Depression versus “the blues”
Depression can be hard to nail down. You may say you are “depressed” when in fact you are just down in the dumps, for example if you don’t get the job you have set your hopes on, someone lets you down or you notice an increase in your weight. Often such feelings are little more than a passing mood. You move on to something else, get distracted and forget what was troubling you.
True clinical depression, however, is a completely different kettle of fish. For those who suffer it, life has little meaning. They find it hard to get out of bed in the morning, going to work seems pointless and they are no longer able to see the pleasure in the things they once found enjoyable – feelings that without treatment can drag on for weeks, months and even years. It’s not surprising that Winston Churchill, a lifelong sufferer of depression, labelled it his ‘black dog.’
This sort of depression is much more common that you might think. It is the most common psychiatric disorder and ranks fourth in terms of ‘global disease burden’ according to the World Health Organization (WHO). According to government figures, mental health problems, including depression, cost the country an estimated £77 billion a year in healthcare, benefits and lost productivity. Just under 46.7 million prescriptions for antidepressants were dispensed in England alone last year, an increase of 9.1 per cent over the previous 12 months according to the NHS Health and Social Care Information Centre.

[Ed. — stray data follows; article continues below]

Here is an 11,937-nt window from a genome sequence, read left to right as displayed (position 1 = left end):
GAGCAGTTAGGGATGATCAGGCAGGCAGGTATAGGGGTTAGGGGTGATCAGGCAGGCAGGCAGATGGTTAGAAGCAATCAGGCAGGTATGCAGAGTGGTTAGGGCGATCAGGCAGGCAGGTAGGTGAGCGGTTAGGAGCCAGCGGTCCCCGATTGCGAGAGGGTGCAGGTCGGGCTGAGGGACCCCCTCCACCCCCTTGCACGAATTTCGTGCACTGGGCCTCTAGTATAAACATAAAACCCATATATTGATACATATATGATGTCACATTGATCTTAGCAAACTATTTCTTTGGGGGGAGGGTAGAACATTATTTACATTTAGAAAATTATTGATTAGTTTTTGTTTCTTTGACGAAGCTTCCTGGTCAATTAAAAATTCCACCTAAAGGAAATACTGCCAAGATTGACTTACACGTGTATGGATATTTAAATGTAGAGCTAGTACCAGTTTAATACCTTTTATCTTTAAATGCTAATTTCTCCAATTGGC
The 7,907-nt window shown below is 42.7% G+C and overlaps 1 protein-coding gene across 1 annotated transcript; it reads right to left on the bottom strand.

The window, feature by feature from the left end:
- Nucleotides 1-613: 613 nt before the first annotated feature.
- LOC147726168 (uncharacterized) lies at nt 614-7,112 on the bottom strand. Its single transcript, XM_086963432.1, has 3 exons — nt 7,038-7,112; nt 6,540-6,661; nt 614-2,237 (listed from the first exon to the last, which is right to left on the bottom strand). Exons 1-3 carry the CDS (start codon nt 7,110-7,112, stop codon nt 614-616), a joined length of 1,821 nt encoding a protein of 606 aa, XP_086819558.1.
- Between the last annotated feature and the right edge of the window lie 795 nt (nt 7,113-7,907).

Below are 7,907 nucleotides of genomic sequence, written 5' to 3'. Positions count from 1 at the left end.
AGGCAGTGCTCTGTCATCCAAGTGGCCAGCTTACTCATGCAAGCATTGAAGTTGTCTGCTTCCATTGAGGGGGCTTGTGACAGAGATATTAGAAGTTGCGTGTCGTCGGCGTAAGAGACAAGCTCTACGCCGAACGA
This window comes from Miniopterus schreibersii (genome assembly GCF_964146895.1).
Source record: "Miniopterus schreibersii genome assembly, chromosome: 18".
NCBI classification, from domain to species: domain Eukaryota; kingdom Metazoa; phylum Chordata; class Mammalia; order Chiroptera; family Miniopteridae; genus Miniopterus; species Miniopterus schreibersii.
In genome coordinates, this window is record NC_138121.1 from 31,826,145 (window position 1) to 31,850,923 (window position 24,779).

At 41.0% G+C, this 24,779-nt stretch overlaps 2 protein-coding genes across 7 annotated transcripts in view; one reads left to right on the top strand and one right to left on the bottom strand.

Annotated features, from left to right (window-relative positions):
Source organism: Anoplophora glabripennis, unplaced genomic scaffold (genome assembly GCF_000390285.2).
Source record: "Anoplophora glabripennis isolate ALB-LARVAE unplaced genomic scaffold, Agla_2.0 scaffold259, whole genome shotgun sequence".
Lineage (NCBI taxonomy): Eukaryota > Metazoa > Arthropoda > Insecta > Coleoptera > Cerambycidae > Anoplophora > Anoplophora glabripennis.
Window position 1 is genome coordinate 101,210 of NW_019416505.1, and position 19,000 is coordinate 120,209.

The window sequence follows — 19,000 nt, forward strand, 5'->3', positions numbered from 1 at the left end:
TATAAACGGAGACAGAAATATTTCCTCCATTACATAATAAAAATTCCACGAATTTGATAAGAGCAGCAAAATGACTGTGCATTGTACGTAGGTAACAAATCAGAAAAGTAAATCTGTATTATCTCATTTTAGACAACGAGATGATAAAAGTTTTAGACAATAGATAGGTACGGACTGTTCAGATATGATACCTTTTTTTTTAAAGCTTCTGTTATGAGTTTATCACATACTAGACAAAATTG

“Recent studies show that one in five people will be affected by depression at some point in their lives,” says Amelia Mustapha Director of SMART (St Mary Abbots Rehabilitation and Training) and a founding member of the European Depression Association. “These figures may be even higher as some people are reluctant to admit they have a problem and seek help. Depression can also creep on gradually, which makes it harder to identify than a sudden illness.
“Sadly, despite being so common, there is still a certain stigma attached to ‘being depressed‘ ’’, explains Amelia. This can make it hard for people with depression to admit even to themselves that something is wrong. It is vital that people remember, though, that depression is not a sign of weakness. It can strike anyone – think Catherine Zeta Jones, Ruby Wax, Stephen Fry and Rory Bremner, who have all admitted to battling with the illness. There is nothing to be ashamed of or feel guilty about. “With the right support and understanding, as well as treatment if necessary, most people will make a good recovery,” adds Amelia.